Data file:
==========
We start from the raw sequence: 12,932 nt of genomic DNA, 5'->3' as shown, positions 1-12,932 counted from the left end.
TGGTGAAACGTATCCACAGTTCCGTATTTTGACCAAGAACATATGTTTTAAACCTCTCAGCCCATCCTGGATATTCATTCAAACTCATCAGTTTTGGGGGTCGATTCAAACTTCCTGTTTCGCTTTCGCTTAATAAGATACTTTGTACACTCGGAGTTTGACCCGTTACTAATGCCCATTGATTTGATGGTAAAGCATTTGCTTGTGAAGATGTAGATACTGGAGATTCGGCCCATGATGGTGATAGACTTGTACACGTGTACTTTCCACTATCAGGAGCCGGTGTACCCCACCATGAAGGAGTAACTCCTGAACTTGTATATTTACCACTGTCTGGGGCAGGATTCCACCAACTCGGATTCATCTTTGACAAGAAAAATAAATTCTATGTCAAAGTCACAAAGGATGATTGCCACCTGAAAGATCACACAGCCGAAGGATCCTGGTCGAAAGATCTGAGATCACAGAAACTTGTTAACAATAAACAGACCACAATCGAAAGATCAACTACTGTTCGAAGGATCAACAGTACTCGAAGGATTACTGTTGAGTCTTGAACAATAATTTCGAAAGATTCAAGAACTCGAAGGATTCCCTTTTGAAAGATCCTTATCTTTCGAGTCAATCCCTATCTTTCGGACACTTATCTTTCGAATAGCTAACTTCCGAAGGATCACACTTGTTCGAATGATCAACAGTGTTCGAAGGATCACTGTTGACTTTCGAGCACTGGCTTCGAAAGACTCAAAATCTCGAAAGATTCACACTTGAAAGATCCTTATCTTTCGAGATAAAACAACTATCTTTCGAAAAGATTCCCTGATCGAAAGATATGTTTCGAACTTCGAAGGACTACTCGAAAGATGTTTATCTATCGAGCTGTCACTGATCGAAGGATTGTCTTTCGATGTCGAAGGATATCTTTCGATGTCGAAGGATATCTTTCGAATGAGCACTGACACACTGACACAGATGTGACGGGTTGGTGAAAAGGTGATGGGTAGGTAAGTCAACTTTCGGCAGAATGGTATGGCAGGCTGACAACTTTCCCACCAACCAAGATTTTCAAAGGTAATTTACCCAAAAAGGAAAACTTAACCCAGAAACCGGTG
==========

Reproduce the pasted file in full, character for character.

We start from the raw sequence: 12,932 nt of genomic DNA, 5'->3' as shown, positions 1-12,932 counted from the left end.
TGGTGAAACGTATCCACAGTTCCGTATTTTGACCAAGAACATATGTTTTAAACCTCTCAGCCCATCCTGGATATTCATTCAAACTCATCAGTTTTGGGGGTCGATTCAAACTTCCTGTTTCGCTTTCGCTTAATAAGATACTTTGTACACTCGGAGTTTGACCCGTTACTAATGCCCATTGATTTGATGGTAAAGCATTTGCTTGTGAAGATGTAGATACTGGAGATTCGGCCCATGATGGTGATAGACTTGTACACGTGTACTTTCCACTATCAGGAGCCGGTGTACCCCACCATGAAGGAGTAACTCCTGAACTTGTATATTTACCACTGTCTGGGGCAGGATTCCACCAACTCGGATTCATCTTTGACAAGAAAAATAAATTCTATGTCAAAGTCACAAAGGATGATTGCCACCTGAAAGATCACACAGCCGAAGGATCCTGGTCGAAAGATCTGAGATCACAGAAACTTGTTAACAATAAACAGACCACAATCGAAAGATCAACTACTGTTCGAAGGATCAACAGTACTCGAAGGATTACTGTTGAGTCTTGAACAATAATTTCGAAAGATTCAAGAACTCGAAGGATTCCCTTTTGAAAGATCCTTATCTTTCGAGTCAATCCCTATCTTTCGGACACTTATCTTTCGAATAGCTAACTTCCGAAGGATCACACTTGTTCGAATGATCAACAGTGTTCGAAGGATCACTGTTGACTTTCGAGCACTGGCTTCGAAAGACTCAAAATCTCGAAAGATTCACACTTGAAAGATCCTTATCTTTCGAGATAAAACAACTATCTTTCGAAAAGATTCCCTGATCGAAAGATATGTTTCGAACTTCGAAGGACTACTCGAAAGATGTTTATCTATCGAGCTGTCACTGATCGAAGGATTGTCTTTCGATGTCGAAGGATATCTTTCGATGTCGAAGGATATCTTTCGAATGAGCACTGACACACTGACACAGATGTGACGGGTTGGTGAAAAGGTGATGGGTAGGTAAGTCAACTTTCGGCAGAATGGTATGGCAGGCTGACAACTTTCCCACCAACCAAGATTTTCAAAGGTAATTTACCCAAAAAGGAAAACTTAACCCAGAAACCGGTG